The next time you plan on “liking” a particular company on Facebook, you might want to think twice because thanks to certain legal wordings, it seems that by doing so, you could be giving up the right to sue the company for any wrongdoing. This does not mean that you cannot have complaints about the company’s products or services, it’s just that if you wanted to sue them because of it, you can’t.

Liking A Companys Facebook Page Could Potentially Void Your Right To Sue ThemIt depends from company to company, but it has recently been noticed that General Mills, the company behind cereals such as Cheerios and Chex, as well as other brands like Bisquick and Better Crocker, have recently updated their privacy. The new policy indicates that if a customer has a dispute with them and who has ever received anything that could be construed as a benefit, like an online discount code/coupon, their right to sue is essentially waived.

Instead customers are expected to submit their complaints via information negotiation via email, or go through arbitration to seek relief. According to General Mills, “Please note we also have new legal terms which require all disputes related to the purchase or use of any General Mills product or service to be resolved through binding arbitration.”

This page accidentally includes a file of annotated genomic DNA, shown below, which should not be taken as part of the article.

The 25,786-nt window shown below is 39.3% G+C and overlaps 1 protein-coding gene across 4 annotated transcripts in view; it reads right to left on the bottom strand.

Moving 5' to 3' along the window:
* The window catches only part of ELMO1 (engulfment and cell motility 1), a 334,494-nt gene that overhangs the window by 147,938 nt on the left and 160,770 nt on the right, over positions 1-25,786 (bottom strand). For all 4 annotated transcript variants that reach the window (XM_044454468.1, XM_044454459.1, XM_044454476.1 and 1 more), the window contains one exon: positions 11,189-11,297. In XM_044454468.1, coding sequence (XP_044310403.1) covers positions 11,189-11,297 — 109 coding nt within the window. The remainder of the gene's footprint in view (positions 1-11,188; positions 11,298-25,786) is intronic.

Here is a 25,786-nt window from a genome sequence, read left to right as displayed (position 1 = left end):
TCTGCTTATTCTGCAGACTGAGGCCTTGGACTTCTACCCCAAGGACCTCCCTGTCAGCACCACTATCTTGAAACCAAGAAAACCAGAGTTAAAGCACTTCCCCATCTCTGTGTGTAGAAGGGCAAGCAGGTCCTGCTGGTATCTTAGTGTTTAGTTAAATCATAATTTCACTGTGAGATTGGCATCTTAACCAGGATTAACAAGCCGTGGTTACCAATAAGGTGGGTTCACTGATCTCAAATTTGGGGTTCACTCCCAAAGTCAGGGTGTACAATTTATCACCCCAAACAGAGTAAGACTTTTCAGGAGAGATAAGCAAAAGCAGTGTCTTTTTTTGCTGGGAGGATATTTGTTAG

For those unfamiliar with the process of arbitration, it’s because where any disputes one party has with another is resolved through discussions by presenting the side of their story to an arbitrator or a panel of arbitrators, after which the arbitrator will decide on who wins the dispute, kind of like a judge, except that this does not take place in the courts.

This isn’t the first time that companies have employed such tactics, tactics which General Mills believes are reasonably sound. “While it rarely happens, arbitration is an efficient way to resolve disputes — and many companies take a similar approach. We even cover the cost of arbitration in most cases. So this is just a policy update, and we’ve tried to communicate it in a clear and visible way.”

However it does give you something to think about the next time you like a brand/company’s Facebook page, or decided to use one of its online discount codes or coupons towards your next purchase.

 

This article was filed in Homepage > Web and was tagged with legal. The story was spotted on nytimes
Like us, and get the best stories

User Comments